Forced relocation of stray dogs in Istanbul angers animal rights activists
The municipality in the Istanbul district of Eyüp has allegedly shot over 100 stray dogs with tranquilizer guns and loaded them into cars to put them elsewhere, stirring the anger of animal rights activists.
“Eyüp Municipality has captured over a 100 dogs, most of them already neutered, claiming to bring them to the Kısırkaya Shelter. While some of the dogs arrived at the shelter, many have disappeared,” said Animals Rights Confederation (HAYKONFED) member Nihal Aydın in a written statement on behalf of the federation on Oct. 25.
“After locals filed a number of complaints to the municipality regarding the rapid increase of stray animals, government personnel shoot the animals with tranquilizers to catch them and then dump them in other regions or forests,” Aydın added.
Selin Boronkay, animal rights activist and resident of Eyüp’s Göktürk neighborhood, claimed that the dogs were collected in five cars on Oct. 24 but two of the vehicles never reached the shelter. Boronkay said those dogs are still missing, while other dogs, mostly sick and elderly, died after being illegally shot with tranquilizers.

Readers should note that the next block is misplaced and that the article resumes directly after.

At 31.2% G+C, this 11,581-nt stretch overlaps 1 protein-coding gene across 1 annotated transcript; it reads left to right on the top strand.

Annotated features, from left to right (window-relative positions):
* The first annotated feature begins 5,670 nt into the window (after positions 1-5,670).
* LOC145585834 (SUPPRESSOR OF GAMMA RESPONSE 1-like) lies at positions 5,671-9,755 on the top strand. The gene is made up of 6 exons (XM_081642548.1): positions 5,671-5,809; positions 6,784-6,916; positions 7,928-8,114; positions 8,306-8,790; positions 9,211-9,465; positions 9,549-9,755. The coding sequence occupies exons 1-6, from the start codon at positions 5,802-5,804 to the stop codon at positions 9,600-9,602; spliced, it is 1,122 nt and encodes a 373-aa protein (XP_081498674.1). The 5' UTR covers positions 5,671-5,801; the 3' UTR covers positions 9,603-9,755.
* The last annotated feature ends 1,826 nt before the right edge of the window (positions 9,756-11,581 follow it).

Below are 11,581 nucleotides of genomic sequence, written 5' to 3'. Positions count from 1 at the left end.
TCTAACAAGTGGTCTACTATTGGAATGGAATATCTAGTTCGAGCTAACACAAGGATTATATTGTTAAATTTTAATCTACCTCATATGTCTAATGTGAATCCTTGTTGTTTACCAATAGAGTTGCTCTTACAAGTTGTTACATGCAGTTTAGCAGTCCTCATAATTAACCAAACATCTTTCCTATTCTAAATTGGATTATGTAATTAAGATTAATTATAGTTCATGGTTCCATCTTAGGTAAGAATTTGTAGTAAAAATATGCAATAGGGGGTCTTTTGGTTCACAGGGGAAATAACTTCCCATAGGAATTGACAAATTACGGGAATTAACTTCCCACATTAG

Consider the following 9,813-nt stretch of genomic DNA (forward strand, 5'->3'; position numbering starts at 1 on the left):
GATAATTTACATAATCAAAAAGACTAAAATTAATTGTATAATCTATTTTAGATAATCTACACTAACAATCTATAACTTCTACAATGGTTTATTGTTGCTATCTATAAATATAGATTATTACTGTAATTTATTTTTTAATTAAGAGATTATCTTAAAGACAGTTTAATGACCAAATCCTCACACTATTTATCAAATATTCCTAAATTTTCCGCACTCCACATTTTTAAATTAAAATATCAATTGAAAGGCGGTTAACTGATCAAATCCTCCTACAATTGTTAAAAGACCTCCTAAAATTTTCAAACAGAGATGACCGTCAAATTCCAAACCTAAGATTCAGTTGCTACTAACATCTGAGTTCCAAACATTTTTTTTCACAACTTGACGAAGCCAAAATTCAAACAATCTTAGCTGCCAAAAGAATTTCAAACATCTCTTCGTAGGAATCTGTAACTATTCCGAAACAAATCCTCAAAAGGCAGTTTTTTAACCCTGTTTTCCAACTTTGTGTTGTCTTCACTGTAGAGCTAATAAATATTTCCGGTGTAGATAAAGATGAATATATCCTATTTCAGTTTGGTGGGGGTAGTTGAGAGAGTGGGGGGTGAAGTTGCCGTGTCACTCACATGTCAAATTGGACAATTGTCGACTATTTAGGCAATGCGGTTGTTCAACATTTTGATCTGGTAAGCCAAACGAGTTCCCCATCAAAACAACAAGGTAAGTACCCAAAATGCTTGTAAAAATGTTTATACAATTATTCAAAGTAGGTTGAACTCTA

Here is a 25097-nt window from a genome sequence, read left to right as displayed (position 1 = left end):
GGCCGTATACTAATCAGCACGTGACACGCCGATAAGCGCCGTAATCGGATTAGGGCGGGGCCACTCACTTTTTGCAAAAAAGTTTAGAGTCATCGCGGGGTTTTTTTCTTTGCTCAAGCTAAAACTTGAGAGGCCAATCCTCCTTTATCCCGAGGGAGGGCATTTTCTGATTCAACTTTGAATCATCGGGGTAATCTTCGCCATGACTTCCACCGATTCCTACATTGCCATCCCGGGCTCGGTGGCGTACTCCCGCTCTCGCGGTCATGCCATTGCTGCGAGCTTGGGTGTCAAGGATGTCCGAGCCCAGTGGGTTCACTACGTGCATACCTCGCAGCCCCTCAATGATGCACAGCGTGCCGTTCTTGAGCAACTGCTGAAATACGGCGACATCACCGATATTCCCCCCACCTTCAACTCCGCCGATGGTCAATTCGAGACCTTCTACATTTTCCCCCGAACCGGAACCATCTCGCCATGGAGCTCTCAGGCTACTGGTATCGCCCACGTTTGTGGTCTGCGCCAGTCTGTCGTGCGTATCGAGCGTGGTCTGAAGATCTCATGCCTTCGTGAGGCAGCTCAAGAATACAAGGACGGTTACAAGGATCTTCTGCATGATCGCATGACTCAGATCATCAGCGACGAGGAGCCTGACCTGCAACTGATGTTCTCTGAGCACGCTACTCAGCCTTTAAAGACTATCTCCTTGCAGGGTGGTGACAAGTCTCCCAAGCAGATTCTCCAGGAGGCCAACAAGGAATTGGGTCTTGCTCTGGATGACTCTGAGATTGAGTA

Some animal rights supporters have provided videos showing activists trying to prevent municipality workers from throwing the stationary animals into cars.
Eyüp Deputy Mayor Ahmet Turan Koçer said the operation was carried out “for the benefit of the animals.”
“Our animals are hungry and thirsty, sometimes harmed or abused, and abandoned to the harsh reality of the streets. Their mental health naturally deteriorates,” Koçer said on Oct. 25.
He added that the dogs were released to their “natural habitat” only after receiving “loving and compassionate care” appropriate to their needs.
The municipality issued an official statement denying the accusations.
“Only 29 dogs have been collected for vaccination renewals and neutering procedures,” it said. These animals were taken to the Kısırkaya Shelter in Sarıyer, daily Hürriyet learned on Oct. 25.
Aydın, however, dismisses these claims, saying the municipality is not neutering dogs but “dumping” them in forests, thus explaining the increasing number of strays in forest areas.